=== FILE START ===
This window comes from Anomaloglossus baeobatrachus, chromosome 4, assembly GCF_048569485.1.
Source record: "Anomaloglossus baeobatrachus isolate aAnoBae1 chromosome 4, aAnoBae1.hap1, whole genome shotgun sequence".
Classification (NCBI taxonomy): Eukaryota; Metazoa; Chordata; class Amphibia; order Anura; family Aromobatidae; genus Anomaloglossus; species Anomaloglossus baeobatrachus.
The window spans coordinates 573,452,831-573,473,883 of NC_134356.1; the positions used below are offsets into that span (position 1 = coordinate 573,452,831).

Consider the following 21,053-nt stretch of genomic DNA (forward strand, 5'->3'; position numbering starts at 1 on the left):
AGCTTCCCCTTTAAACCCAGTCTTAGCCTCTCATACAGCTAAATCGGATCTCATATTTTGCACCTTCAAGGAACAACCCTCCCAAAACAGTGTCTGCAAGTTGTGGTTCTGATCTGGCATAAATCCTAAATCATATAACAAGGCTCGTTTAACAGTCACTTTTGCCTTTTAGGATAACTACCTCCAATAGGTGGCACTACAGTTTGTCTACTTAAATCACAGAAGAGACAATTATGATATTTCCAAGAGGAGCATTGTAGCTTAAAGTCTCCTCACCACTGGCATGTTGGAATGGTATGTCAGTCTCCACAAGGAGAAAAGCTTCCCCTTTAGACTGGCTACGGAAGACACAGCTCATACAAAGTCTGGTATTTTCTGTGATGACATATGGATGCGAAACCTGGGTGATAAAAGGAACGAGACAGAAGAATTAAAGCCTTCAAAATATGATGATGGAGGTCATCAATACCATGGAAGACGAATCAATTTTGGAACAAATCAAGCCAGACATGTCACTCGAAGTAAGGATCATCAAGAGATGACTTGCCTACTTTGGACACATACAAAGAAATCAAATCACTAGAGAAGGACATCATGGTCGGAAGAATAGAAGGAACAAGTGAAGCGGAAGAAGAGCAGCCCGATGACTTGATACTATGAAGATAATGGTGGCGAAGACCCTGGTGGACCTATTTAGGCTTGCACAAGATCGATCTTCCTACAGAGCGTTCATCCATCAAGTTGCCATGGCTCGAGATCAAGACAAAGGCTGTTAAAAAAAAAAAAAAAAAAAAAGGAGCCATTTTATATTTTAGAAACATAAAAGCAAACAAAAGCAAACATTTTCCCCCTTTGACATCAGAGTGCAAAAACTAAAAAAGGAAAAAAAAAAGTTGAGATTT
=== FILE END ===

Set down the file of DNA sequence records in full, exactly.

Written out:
This window comes from Anomaloglossus baeobatrachus, chromosome 4, assembly GCF_048569485.1.
Source record: "Anomaloglossus baeobatrachus isolate aAnoBae1 chromosome 4, aAnoBae1.hap1, whole genome shotgun sequence".
Classification (NCBI taxonomy): Eukaryota; Metazoa; Chordata; class Amphibia; order Anura; family Aromobatidae; genus Anomaloglossus; species Anomaloglossus baeobatrachus.
The window spans coordinates 573,452,831-573,473,883 of NC_134356.1; the positions used below are offsets into that span (position 1 = coordinate 573,452,831).

Consider the following 21,053-nt stretch of genomic DNA (forward strand, 5'->3'; position numbering starts at 1 on the left):
AGCTTCCCCTTTAAACCCAGTCTTAGCCTCTCATACAGCTAAATCGGATCTCATATTTTGCACCTTCAAGGAACAACCCTCCCAAAACAGTGTCTGCAAGTTGTGGTTCTGATCTGGCATAAATCCTAAATCATATAACAAGGCTCGTTTAACAGTCACTTTTGCCTTTTAGGATAACTACCTCCAATAGGTGGCACTACAGTTTGTCTACTTAAATCACAGAAGAGACAATTATGATATTTCCAAGAGGAGCATTGTAGCTTAAAGTCTCCTCACCACTGGCATGTTGGAATGGTATGTCAGTCTCCACAAGGAGAAAAGCTTCCCCTTTAGACTGGCTACGGAAGACACAGCTCATACAAAGTCTGGTATTTTCTGTGATGACATATGGATGCGAAACCTGGGTGATAAAAGGAACGAGACAGAAGAATTAAAGCCTTCAAAATATGATGATGGAGGTCATCAATACCATGGAAGACGAATCAATTTTGGAACAAATCAAGCCAGACATGTCACTCGAAGTAAGGATCATCAAGAGATGACTTGCCTACTTTGGACACATACAAAGAAATCAAATCACTAGAGAAGGACATCATGGTCGGAAGAATAGAAGGAACAAGTGAAGCGGAAGAAGAGCAGCCCGATGACTTGATACTATGAAGATAATGGTGGCGAAGACCCTGGTGGACCTATTTAGGCTTGCACAAGATCGATCTTCCTACAGAGCGTTCATCCATCAAGTTGCCATGGCTCGAGATCAAGACAAAGGCTGTTAAAAAAAAAAAAAAAAAAAAAGGAGCCATTTTATATTTTAGAAACATAAAAGCAAACAAAAGCAAACATTTTCCCCCTTTGACATCAGAGTGCAAAAACTAAAAAAGGAAAAAAAAAAGTTGAGATTT